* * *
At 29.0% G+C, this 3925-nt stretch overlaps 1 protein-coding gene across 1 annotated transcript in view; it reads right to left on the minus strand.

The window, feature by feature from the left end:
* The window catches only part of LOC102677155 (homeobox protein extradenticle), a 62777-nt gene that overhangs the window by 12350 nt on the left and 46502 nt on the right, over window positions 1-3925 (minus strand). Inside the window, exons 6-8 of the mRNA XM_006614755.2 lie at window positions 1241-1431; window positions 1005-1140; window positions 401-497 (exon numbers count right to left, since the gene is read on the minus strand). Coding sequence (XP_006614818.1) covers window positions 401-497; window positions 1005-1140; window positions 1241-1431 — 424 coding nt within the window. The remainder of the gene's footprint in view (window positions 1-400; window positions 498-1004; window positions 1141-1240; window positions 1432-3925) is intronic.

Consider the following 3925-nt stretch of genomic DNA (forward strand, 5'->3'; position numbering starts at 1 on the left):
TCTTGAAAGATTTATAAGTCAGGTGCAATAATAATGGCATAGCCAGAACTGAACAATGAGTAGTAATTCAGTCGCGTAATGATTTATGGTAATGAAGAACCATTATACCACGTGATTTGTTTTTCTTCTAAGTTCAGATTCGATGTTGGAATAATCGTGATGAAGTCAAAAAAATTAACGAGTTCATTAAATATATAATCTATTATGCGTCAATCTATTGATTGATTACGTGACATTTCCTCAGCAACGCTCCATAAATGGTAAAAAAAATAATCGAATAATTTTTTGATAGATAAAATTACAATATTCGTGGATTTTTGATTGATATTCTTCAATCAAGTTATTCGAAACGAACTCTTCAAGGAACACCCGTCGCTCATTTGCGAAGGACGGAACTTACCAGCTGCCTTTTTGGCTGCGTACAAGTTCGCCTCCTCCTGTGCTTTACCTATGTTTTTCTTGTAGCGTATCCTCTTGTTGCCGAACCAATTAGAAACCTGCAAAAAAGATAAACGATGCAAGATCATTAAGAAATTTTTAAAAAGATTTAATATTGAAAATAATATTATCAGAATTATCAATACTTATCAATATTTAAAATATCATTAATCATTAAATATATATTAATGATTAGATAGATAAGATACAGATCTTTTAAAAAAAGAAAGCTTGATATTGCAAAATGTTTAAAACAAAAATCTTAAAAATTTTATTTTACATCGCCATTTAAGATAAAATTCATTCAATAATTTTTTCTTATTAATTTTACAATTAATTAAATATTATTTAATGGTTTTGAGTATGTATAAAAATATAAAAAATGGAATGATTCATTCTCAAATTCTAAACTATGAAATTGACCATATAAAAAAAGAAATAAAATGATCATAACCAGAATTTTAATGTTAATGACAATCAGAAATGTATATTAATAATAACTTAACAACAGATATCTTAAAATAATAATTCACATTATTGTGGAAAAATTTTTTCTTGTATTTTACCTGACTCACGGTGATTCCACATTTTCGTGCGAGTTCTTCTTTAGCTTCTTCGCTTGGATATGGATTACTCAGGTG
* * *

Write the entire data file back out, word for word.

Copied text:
At 29.0% G+C, this 3925-nt stretch overlaps 1 protein-coding gene across 1 annotated transcript in view; it reads right to left on the minus strand.

The window, feature by feature from the left end:
* The window catches only part of LOC102677155 (homeobox protein extradenticle), a 62777-nt gene that overhangs the window by 12350 nt on the left and 46502 nt on the right, over window positions 1-3925 (minus strand). Inside the window, exons 6-8 of the mRNA XM_006614755.2 lie at window positions 1241-1431; window positions 1005-1140; window positions 401-497 (exon numbers count right to left, since the gene is read on the minus strand). Coding sequence (XP_006614818.1) covers window positions 401-497; window positions 1005-1140; window positions 1241-1431 — 424 coding nt within the window. The remainder of the gene's footprint in view (window positions 1-400; window positions 498-1004; window positions 1141-1240; window positions 1432-3925) is intronic.

Consider the following 3925-nt stretch of genomic DNA (forward strand, 5'->3'; position numbering starts at 1 on the left):
TCTTGAAAGATTTATAAGTCAGGTGCAATAATAATGGCATAGCCAGAACTGAACAATGAGTAGTAATTCAGTCGCGTAATGATTTATGGTAATGAAGAACCATTATACCACGTGATTTGTTTTTCTTCTAAGTTCAGATTCGATGTTGGAATAATCGTGATGAAGTCAAAAAAATTAACGAGTTCATTAAATATATAATCTATTATGCGTCAATCTATTGATTGATTACGTGACATTTCCTCAGCAACGCTCCATAAATGGTAAAAAAAATAATCGAATAATTTTTTGATAGATAAAATTACAATATTCGTGGATTTTTGATTGATATTCTTCAATCAAGTTATTCGAAACGAACTCTTCAAGGAACACCCGTCGCTCATTTGCGAAGGACGGAACTTACCAGCTGCCTTTTTGGCTGCGTACAAGTTCGCCTCCTCCTGTGCTTTACCTATGTTTTTCTTGTAGCGTATCCTCTTGTTGCCGAACCAATTAGAAACCTGCAAAAAAGATAAACGATGCAAGATCATTAAGAAATTTTTAAAAAGATTTAATATTGAAAATAATATTATCAGAATTATCAATACTTATCAATATTTAAAATATCATTAATCATTAAATATATATTAATGATTAGATAGATAAGATACAGATCTTTTAAAAAAAGAAAGCTTGATATTGCAAAATGTTTAAAACAAAAATCTTAAAAATTTTATTTTACATCGCCATTTAAGATAAAATTCATTCAATAATTTTTTCTTATTAATTTTACAATTAATTAAATATTATTTAATGGTTTTGAGTATGTATAAAAATATAAAAAATGGAATGATTCATTCTCAAATTCTAAACTATGAAATTGACCATATAAAAAAAGAAATAAAATGATCATAACCAGAATTTTAATGTTAATGACAATCAGAAATGTATATTAATAATAACTTAACAACAGATATCTTAAAATAATAATTCACATTATTGTGGAAAAATTTTTTCTTGTATTTTACCTGACTCACGGTGATTCCACATTTTCGTGCGAGTTCTTCTTTAGCTTCTTCGCTTGGATATGGATTACTCAGGTG